VW and GM's performance in China is stuttering on a slowdown in a market that has been their biggest profit engine for years. And, as Hayley Platt reports, other carmakers are losing momentum there too.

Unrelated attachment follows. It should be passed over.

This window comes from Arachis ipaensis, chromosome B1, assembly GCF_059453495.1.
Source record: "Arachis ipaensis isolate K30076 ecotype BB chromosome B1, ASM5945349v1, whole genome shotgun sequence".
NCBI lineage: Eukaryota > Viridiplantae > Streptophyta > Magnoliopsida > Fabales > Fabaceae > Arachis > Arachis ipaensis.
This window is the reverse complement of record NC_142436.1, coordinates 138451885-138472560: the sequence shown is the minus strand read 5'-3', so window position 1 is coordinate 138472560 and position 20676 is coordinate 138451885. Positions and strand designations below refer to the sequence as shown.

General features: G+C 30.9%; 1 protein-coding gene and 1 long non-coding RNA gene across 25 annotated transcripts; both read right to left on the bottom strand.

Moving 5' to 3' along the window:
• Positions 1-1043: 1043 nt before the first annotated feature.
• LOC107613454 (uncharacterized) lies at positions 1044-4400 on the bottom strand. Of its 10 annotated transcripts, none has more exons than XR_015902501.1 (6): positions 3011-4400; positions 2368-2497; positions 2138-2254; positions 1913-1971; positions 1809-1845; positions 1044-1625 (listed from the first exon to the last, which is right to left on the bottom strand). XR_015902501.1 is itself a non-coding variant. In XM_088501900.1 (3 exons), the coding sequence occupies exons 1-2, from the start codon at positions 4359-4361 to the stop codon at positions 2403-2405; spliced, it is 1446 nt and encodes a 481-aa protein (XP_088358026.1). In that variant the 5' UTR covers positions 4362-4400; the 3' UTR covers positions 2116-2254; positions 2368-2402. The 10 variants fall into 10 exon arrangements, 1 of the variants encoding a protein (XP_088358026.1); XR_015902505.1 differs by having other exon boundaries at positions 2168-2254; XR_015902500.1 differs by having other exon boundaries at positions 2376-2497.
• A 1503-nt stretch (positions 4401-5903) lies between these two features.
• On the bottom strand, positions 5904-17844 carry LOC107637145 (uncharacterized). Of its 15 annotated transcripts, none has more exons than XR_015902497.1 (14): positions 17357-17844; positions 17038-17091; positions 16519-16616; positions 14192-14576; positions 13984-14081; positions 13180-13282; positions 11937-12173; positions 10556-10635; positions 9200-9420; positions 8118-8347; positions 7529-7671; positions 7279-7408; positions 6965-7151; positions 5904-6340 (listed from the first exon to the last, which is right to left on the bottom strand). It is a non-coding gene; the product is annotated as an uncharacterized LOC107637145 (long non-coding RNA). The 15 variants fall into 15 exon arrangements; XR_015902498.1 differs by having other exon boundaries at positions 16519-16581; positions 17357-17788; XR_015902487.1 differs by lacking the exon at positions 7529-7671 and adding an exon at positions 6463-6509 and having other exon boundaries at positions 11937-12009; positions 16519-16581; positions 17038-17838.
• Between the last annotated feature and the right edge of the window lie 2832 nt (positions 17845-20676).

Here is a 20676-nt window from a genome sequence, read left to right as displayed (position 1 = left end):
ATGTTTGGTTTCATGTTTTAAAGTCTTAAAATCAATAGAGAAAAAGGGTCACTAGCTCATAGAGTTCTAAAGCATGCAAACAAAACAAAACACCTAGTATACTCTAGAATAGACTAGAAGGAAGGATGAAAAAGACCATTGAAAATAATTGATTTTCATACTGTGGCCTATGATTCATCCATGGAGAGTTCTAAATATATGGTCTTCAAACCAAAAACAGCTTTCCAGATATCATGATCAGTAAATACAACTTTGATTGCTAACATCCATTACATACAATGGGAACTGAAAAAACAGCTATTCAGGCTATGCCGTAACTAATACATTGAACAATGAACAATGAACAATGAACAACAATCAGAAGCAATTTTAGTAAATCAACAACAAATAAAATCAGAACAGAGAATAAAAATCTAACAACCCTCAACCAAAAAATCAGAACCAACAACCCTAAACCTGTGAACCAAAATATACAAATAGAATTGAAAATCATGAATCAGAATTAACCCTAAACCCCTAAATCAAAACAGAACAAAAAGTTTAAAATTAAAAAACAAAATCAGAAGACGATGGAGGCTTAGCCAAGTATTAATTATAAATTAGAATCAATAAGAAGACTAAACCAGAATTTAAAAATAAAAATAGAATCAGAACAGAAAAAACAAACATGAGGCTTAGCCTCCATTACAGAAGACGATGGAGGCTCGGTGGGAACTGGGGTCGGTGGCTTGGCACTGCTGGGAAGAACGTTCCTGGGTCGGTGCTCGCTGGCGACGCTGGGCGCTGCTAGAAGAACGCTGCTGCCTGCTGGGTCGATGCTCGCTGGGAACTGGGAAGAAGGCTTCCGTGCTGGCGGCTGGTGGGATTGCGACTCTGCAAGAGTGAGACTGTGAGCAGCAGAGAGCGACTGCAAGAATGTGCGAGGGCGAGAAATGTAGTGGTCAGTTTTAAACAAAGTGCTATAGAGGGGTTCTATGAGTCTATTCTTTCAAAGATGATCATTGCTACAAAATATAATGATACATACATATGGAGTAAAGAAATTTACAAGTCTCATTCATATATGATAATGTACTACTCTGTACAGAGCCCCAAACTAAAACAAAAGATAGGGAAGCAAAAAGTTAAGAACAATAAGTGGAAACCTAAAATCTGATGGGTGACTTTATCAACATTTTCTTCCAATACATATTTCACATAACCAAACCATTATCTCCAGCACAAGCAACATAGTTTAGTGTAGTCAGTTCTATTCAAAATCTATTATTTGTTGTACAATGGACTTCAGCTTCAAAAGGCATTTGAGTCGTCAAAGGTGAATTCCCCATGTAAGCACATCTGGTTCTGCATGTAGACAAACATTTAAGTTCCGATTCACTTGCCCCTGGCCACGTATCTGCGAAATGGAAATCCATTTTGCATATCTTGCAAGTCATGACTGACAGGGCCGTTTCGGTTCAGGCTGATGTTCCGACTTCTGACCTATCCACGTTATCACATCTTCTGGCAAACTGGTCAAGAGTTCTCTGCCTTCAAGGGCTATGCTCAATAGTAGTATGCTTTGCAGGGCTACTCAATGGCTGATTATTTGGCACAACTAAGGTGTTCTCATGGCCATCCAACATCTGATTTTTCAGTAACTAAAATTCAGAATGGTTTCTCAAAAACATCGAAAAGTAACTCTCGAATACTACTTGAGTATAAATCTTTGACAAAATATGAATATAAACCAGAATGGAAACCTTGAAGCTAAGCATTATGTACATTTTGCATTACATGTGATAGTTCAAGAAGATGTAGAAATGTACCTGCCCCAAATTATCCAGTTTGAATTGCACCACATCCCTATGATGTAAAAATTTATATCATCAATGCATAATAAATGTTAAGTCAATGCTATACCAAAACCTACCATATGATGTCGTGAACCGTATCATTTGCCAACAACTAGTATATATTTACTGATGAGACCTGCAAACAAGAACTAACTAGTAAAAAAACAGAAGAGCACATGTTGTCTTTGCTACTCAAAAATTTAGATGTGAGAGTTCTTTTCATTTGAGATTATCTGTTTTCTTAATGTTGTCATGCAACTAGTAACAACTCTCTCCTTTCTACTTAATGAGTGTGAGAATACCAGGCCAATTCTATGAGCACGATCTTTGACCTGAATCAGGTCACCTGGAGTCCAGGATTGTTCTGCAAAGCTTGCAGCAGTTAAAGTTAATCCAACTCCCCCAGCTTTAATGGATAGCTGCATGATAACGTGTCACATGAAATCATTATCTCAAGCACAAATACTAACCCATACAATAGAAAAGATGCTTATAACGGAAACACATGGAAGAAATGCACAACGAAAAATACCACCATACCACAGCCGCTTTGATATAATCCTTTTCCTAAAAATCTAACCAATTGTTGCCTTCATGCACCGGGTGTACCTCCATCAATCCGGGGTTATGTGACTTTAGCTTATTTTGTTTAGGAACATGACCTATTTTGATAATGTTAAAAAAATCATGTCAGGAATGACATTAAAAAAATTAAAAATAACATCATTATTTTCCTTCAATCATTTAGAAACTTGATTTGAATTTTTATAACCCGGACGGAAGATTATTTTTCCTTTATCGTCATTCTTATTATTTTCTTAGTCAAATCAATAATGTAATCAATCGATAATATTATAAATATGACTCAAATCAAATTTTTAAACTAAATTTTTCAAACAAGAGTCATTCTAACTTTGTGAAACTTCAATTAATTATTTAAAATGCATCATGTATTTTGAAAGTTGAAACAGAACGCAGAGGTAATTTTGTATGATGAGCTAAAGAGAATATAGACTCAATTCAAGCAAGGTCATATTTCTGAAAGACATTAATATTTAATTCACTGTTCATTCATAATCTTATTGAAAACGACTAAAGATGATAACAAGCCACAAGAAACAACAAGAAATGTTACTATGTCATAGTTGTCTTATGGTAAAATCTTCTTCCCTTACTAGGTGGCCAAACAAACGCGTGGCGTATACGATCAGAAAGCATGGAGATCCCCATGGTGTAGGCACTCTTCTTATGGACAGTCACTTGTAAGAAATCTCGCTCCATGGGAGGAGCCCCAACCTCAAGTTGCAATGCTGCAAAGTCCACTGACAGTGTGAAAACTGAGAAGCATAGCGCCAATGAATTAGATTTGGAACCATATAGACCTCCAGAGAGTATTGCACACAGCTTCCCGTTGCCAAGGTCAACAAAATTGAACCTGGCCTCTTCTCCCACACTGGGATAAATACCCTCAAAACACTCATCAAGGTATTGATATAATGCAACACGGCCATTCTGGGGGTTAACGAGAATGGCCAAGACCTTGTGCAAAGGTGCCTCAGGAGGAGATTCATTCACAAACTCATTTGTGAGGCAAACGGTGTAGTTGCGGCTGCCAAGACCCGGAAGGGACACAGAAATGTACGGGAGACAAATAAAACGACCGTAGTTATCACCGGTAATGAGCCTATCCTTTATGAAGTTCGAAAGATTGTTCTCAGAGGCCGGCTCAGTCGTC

A slowing Chinese economy - easing the brakes on for foreign car markers. VW earns more than half of its net profit and 71 percent of its cash flow from China. Last year GM received 40 percent of its net income and 20-30 percent of its operating cash flow from there. But China's economy is slowing, stalling demand for luxury cars. Barclays has already downgraded GM's stock to "equal weight" from "overweight". Still National Australia's Bank's Nick Parsons is a bit more optimistic. SOUNDBITE (English) NICK PARSONS, NATIONAL AUSTRALIA BANK, SAYING: "Things are not actually getting worse in China, although whether or not you believe official growth forecasts that the economy expanded at a 7 per cent pace, and by the way we don't. But the economy is still expanding. The pace of increase is going to be slower than it was and there's no doubt that the falls in value of the stock market are an excuse for customers and businesses to defer purchases." China is the world's biggest automarket. And its economy IS still growing albeit a little slower. But it does have problems which the government are trying to sort out. Not least the recent troubles on the Shanghai stock market. Mike Ingram is from BGC. SOUNDBITE (English) MIKE INGRAM, MARKET STRATEGIST, BGC PARTNERS, SAYING: "You have official intervention in the form of interest rate cuts, reserve rate requirement cuts, easier credit terms from brokers, even dragooning the brokers themselves to buy stocks." Volkswagen in particular is vulnerable to a shift in demand for more frugal cars as Beijing cracks down on displays of wealth. And first-time car buyers in second-tier cities are favouring cheaper local models. That's hitting luxury brands like BMW, Mercedes-Benz and Daimler. And Audi: it is reviewing its 2015 Chinese sales target in the latest sign that the downturn is more severe than expected. And the China Association of Automobile Manufacturers cut its 2015 vehicle sales growth forecast to 3 percent from 7 percent.